How to Protect against Slop, Splatter and Spills

Prep for a neater paint job – Protect against slop, splatter and spills

It’s a great feeling: the satisfaction of a newly painted room transformed by a fresh color. But hasty prep and accidents can erase that satisfaction, leaving you with messy regrets. Here’s how to goof-proof your next painting project.

Bag light fixtures

Painting a ceiling is a cinch—except for the light fixture. Here’s how to get it out of your way: First remove any glass parts, including the bulbs (make sure the power is off). Unfasten the fixture, usually by removing a couple of screws. Then hook one end of a wire through the fixture and the other to the junction box. Make sure your hanging wire—not the electrical wire—supports the fixture. Then slip a plastic bag over the fixture.

Dealing with chandeliers and pendants is even easier. The decorative plate at the ceiling is usually held up by a ring nut. Just unscrew the nut and the plate will slide down over the chain or tube. There’s no need to support the fixture with wire.

Sheet over doors and windows

Paint rollers throw off a mist of paint that speckles everything below. Here’s the quickest way to protect doors and windows: When you tape around door and window trim, use tape that’s wide enough to project at least 1/2 in. from the trim. That way, you can stick light plastic to the protruding tape—there’s no need to tape the perimeter of the plastic separately. For doors, slit the plastic with a utility knife so you can slip through.

Cover carpet with canvas

Canvas dropcloths are the best coverings for carpet. They’re easy to spread out, and unlike plastic, they stay put without tape. Just bunch them up a bit along walls and they’ll stay where you want them. Good dropcloths aren’t cheap, but you don’t have to cover the entire floor. Many pro painters use a long, narrow “runner” that they drag around the room as they go. Normal drips and splatter won’t soak through canvas, but heavy spills might, so clean up major spills immediately.

Spend more on painter’s tape

When buying masking tape, let price be your guide. More expensive tapes block paint better and release easier without harming surfaces. You might save $3 on a cheaper roll of tape, but you’ll regret it.

Stack up the furniture

Cramped working conditions lead to messy accidents. If you can’t move furniture completely out of the room, stack it up. Set upholstered chairs upside down on the sofa. Cover the dining room tabletop with cardboard so you can set chairs on top of it. But don’t let your stack become an obstacle. Maintain a generous workspace of at least 3 ft. between the stack and the walls. Cover your furniture stack with plastic.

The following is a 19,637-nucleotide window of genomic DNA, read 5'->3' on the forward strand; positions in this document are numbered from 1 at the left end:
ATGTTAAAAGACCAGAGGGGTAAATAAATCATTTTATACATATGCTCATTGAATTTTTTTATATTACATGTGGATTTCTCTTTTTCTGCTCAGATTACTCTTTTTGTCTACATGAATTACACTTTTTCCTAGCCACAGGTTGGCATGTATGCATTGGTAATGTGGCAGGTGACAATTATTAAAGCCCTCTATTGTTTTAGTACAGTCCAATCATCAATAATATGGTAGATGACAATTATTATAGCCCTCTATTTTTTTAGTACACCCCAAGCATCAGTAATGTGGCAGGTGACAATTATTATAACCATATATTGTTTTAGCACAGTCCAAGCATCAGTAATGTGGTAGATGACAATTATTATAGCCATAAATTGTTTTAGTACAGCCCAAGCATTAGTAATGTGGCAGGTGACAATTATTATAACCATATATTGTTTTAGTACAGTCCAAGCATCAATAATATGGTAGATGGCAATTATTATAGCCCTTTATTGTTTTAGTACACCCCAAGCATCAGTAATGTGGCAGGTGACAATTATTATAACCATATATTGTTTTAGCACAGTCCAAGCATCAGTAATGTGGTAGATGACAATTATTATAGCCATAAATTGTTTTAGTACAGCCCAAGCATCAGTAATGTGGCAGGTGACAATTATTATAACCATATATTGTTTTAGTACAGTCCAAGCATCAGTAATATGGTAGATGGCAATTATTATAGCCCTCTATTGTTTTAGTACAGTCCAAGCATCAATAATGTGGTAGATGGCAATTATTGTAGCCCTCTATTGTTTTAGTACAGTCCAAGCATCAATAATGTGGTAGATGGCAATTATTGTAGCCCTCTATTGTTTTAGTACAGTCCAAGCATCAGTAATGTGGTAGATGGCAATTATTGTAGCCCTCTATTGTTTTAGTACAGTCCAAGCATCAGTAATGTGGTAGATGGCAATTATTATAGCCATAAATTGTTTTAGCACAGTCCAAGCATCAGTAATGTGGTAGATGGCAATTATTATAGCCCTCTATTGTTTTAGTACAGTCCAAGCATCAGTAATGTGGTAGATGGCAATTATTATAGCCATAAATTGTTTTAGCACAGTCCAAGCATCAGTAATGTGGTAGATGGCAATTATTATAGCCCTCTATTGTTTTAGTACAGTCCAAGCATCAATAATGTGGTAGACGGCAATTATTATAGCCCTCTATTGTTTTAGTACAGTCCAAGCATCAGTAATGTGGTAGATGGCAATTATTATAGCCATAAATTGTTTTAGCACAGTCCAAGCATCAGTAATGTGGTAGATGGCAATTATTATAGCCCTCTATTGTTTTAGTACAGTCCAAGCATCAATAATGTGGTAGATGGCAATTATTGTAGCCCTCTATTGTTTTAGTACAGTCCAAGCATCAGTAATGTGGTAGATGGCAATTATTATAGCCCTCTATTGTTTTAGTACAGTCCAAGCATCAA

Protect hard floors with paper

Both canvas and plastic dropcloths are slippery when laid over wood, vinyl or tile. For protection that stays put, you can’t beat rosin paper (available at home centers). Just tape sheets of it together and then tape the perimeter to the floor. Be sure to clean wood floors before laying down the paper; grit trapped underneath can lead to scratches. A single layer will protect against paint drips, but wipe up any spills before they can soak through.

Mask off sensitive wiring

A little paint in the wrong place can cripple the connections that serve your phone, TV or computer. To protect phone jacks without disconnecting all those tiny wires, unscrew the faceplate and cover the front with masking tape. Then mask the terminals on the back of the plate. Slip the plate into the junction box. Disconnect coaxial cable from its plate and tape the cable’s connector.

Shelter baseboard with tape

Don’t waste time by completely covering baseboard with several strips of tape. A single overhanging strip of wide tape will catch roller splatters just as the roof overhang on your house keeps rain off the siding. Use 1-1/2-in. tape for narrow baseboard, 2-in. tape for wider baseboard. Tape won’t stay stuck to dusty surfaces, so wipe down all your trim before masking. To minimize paint seepage under the tape, press the tape down hard by running a flexible putty knife over it.

Tape over switches and outlets

Don’t try to paint around electrical cover plates. Removing them takes just a few seconds and makes for a faster, neater job. Unscrew cover plates and then shield each switch or outlet with 2-in.-wide masking tape. Also remove curtain hardware, picture hooks, grilles that cover duct openings and anything else that might get in your way. The thermostat is one exception—it’s easier to wrap it with masking tape than to remove and reinstall it. Caution: Turn off the power before removing cover plates.

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